Digging a Comet: Results from the Deep Impact Mission
- As you know if you attended
the 2004 Conjunction, Peter Schultz is a dynamic speaker who
is passionate about his role in the Deep Impact
mission to Comet Tempel 1. In his previous appearance
with us, Peter told us of things to come. Now, he
returned to tell us of things that occurred and how the
successful 2005 mission unlocked many surprises about the
comet. The surface of comet Tempel
1, hit by NASA's Deep Impact space probe during a
spectacular July 4, 2005, experiment, bears evidence of
impact craters, suggesting that the comet has collided with
asteroids or other space travelers in its journeys around
"This comet is a geologic wonder," says Schultz, a
co-investigator on the mission team. "There are smooth
surfaces, filled-in craters, ridges, cliffs. Tempel 1 also
features an area marked by innumerable bumps and valleys.
This all suggests a long history of evolution."
You can read the mission's findings on NASA's Deep
Impact web site.
Andrewes: A History of
2004, we also invited Dava Sobel to give a fascinating
account about her book Longitude. Continuing that
theme during Conjunction 2007, we had William
Andrewes, creator of the Longitude
Dial and her co-author for the book The
Illustrated Longitude. The editor for The
Quest for Longitude , William makes exquisite
time-measuring instruments for a wide variety of customers,
both institutional and individual consumers. You can
see his amazing work on his web
William was born and
educated in England. He trained as a clockmaker and
designer, graduating from Kingston College of Art in 1972.
During his career in the history of time measurement, he has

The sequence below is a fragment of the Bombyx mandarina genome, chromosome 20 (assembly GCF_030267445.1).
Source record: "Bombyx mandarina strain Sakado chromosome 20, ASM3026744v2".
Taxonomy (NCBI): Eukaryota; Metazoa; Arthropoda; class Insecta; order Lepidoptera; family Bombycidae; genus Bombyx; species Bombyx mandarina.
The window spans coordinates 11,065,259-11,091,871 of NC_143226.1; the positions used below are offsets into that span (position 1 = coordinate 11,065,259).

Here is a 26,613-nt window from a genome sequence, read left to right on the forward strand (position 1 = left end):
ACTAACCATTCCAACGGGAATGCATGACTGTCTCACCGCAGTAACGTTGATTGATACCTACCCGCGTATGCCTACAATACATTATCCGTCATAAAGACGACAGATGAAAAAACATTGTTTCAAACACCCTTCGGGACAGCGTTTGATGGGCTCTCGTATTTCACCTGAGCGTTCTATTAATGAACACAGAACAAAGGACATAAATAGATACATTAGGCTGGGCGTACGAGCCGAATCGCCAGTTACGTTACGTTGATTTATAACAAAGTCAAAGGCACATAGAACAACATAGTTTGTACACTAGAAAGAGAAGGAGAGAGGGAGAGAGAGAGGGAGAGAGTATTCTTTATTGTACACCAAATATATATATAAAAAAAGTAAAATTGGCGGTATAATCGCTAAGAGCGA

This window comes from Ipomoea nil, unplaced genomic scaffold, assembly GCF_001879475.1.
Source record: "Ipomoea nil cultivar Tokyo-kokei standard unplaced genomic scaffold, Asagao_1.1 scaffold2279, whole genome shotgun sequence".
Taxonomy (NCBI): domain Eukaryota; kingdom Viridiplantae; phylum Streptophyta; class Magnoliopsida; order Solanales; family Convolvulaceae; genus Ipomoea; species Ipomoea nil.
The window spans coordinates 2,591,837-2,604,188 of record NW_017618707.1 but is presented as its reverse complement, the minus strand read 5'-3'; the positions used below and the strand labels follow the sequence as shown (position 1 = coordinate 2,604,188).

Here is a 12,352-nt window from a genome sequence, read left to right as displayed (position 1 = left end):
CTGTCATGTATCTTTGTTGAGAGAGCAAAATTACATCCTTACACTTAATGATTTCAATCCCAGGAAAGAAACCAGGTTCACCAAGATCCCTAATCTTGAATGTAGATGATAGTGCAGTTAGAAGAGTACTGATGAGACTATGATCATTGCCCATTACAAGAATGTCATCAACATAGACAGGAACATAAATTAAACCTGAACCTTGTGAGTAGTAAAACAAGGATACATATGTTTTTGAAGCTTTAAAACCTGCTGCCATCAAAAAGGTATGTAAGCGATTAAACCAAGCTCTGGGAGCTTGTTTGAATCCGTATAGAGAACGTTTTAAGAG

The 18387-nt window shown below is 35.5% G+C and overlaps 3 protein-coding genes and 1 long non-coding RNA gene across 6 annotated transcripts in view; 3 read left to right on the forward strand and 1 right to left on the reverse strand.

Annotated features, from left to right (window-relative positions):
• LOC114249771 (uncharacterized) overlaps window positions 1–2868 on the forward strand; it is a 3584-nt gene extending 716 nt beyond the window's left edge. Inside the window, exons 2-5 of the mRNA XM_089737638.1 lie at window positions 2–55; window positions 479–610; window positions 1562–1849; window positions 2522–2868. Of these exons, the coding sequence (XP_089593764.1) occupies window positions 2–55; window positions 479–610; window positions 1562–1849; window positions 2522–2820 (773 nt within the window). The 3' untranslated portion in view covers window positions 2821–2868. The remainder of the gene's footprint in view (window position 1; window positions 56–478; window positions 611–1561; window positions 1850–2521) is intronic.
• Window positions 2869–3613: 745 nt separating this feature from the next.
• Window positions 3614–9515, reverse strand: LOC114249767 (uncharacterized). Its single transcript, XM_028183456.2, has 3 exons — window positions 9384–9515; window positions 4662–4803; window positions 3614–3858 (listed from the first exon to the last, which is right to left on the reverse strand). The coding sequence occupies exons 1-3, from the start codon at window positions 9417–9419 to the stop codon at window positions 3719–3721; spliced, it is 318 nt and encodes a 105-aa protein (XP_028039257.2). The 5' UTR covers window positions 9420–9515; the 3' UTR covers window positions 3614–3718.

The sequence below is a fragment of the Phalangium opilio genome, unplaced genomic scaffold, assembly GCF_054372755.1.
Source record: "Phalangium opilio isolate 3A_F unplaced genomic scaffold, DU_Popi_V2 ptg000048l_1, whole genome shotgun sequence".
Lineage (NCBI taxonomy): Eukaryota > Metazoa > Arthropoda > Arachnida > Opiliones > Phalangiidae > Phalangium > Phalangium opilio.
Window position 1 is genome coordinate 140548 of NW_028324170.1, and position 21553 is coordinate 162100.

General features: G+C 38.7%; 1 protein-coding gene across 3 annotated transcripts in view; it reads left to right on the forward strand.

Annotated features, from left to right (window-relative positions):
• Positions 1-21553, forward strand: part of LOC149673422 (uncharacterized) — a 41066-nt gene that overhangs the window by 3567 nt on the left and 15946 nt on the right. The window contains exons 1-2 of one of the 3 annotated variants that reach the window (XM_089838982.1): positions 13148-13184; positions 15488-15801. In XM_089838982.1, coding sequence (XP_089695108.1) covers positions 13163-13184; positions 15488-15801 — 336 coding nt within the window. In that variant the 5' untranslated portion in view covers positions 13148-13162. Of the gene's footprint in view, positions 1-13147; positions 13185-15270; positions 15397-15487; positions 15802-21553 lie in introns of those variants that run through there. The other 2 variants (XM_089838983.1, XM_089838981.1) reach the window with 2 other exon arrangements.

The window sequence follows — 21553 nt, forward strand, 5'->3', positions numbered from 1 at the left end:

worked at Eton College (1973-1977), the Old Royal
Observatory and National Maritime Museum (1974-1977), The
Time Museum (1977-1987), and Harvard University, where he
was the David P. Wheatland Curator of the Collection of
Historical Scientific Instruments (1987-1999).
Saturday evening program
McGonagle, PhD: Science and Religion: Two
Sides of the Same Coin
- A favorite son of the Conjunction,
Father Doug McGonagle returned on his birthday to present
a thought-provoking evening talk with the premise that,
unlike much popular thought, science and religion
are not at odds with each other. Rather, they can work
with one another to give each further meaning.
Regardless of your personal persuasion, Fr. Doug's talk
gave you much food for thought and reflection.
(What's with the gorilla? In honor of Fr. Doug's
birthday on the day of the Conjunction, he received a
surprise visitor, who presented him with a birthday
balloon bouquet, to the delight of the audience.)
- While pursuing his
undergraduate degree in astronomy at the University of
Massachusetts in Amherst, Fr. Doug was one of the
founding members of the Amherst Area Amateur
Astronomersí Association and served as its president
for several years. He received his PhD from the
University of Massachusetts in 1995 and specializes in
radio observation of nitrogen-bearing molecules in
space. After working on the Large Millimeter-Wave
Telescope Project as a post-doctoral fellow, Fr. Doug
entered the Pope John XXIII National Seminary, where
he received his Masters of Divinity and was ordained a
Roman Catholic priest in June of 2000. He is currently
Director of the Newman
Catholic Center at the University of